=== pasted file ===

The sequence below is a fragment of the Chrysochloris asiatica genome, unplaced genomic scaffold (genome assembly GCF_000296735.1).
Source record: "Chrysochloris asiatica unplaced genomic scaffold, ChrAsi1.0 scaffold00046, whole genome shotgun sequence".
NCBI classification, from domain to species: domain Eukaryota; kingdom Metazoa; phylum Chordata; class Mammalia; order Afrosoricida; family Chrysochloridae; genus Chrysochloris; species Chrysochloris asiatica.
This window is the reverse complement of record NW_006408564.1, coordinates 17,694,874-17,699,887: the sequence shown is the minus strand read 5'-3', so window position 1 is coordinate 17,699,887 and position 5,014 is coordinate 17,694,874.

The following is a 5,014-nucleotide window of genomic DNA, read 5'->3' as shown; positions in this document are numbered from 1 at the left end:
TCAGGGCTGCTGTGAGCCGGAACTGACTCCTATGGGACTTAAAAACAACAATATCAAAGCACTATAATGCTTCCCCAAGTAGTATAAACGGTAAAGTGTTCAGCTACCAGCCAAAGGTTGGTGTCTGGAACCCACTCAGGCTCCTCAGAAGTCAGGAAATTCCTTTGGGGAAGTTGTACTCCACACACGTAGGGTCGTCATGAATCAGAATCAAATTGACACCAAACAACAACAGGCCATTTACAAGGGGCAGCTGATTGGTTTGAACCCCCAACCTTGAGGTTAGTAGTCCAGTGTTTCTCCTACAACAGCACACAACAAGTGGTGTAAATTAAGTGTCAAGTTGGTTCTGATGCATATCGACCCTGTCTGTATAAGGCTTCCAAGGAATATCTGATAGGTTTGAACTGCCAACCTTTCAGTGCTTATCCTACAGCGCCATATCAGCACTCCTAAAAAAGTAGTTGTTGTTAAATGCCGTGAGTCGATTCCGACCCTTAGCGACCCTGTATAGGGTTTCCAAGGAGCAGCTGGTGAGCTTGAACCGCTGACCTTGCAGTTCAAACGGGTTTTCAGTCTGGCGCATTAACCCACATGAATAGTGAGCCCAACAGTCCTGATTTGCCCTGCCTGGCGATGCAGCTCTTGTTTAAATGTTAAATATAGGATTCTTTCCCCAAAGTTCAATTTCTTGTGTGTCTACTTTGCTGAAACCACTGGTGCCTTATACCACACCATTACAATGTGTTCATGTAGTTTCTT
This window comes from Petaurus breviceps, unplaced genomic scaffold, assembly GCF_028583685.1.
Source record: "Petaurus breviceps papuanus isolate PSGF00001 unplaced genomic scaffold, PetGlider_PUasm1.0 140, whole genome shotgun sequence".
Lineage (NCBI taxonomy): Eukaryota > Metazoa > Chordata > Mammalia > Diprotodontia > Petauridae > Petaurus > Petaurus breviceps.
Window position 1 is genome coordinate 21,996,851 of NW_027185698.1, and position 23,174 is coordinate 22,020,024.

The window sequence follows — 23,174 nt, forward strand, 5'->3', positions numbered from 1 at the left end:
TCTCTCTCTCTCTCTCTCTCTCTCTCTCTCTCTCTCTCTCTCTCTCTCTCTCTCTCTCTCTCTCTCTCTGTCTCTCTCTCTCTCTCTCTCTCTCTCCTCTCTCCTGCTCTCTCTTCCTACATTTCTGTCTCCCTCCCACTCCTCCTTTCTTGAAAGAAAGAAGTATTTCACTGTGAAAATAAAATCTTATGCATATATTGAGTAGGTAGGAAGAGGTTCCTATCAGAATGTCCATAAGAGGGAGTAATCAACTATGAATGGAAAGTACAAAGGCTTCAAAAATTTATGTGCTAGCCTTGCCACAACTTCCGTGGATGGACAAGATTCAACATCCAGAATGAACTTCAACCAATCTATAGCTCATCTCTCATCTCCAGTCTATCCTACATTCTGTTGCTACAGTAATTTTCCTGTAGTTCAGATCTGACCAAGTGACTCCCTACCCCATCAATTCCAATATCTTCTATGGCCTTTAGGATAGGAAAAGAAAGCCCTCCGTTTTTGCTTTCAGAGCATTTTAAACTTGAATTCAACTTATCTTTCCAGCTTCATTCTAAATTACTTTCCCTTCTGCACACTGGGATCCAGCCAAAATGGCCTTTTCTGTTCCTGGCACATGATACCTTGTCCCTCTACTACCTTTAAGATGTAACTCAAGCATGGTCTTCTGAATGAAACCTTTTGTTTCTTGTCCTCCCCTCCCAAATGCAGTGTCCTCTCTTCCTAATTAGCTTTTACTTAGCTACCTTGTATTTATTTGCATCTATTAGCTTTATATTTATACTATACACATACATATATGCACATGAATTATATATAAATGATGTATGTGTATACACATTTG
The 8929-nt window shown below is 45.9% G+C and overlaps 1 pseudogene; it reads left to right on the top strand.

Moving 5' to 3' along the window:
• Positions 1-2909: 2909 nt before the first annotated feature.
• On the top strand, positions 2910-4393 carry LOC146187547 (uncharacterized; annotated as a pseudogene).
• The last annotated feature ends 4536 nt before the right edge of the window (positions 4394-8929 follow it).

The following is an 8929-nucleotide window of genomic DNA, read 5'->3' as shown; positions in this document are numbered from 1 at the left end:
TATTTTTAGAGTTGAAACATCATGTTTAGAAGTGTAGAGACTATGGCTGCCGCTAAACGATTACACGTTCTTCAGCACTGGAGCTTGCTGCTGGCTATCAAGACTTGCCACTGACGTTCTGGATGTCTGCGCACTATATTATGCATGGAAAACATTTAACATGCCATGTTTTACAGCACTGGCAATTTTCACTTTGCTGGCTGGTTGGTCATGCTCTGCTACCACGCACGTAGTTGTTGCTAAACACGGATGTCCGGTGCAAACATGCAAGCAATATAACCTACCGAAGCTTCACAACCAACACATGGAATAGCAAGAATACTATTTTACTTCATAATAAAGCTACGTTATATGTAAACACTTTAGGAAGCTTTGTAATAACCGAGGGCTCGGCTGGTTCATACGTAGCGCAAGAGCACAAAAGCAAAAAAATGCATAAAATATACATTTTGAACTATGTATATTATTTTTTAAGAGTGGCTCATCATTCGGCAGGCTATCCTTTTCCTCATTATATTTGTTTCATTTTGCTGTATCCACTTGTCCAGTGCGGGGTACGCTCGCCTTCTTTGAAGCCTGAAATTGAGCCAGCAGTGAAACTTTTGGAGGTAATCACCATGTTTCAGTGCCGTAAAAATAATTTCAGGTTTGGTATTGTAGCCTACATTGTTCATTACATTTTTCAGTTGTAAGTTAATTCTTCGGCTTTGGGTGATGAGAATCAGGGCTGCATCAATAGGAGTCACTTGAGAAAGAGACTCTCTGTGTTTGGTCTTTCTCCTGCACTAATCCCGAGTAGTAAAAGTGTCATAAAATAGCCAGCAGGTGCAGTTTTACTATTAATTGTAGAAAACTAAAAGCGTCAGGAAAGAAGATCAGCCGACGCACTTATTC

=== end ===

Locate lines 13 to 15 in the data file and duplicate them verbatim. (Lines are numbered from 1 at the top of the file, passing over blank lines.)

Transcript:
The 8929-nt window shown below is 45.9% G+C and overlaps 1 pseudogene; it reads left to right on the top strand.

Moving 5' to 3' along the window:
• Positions 1-2909: 2909 nt before the first annotated feature.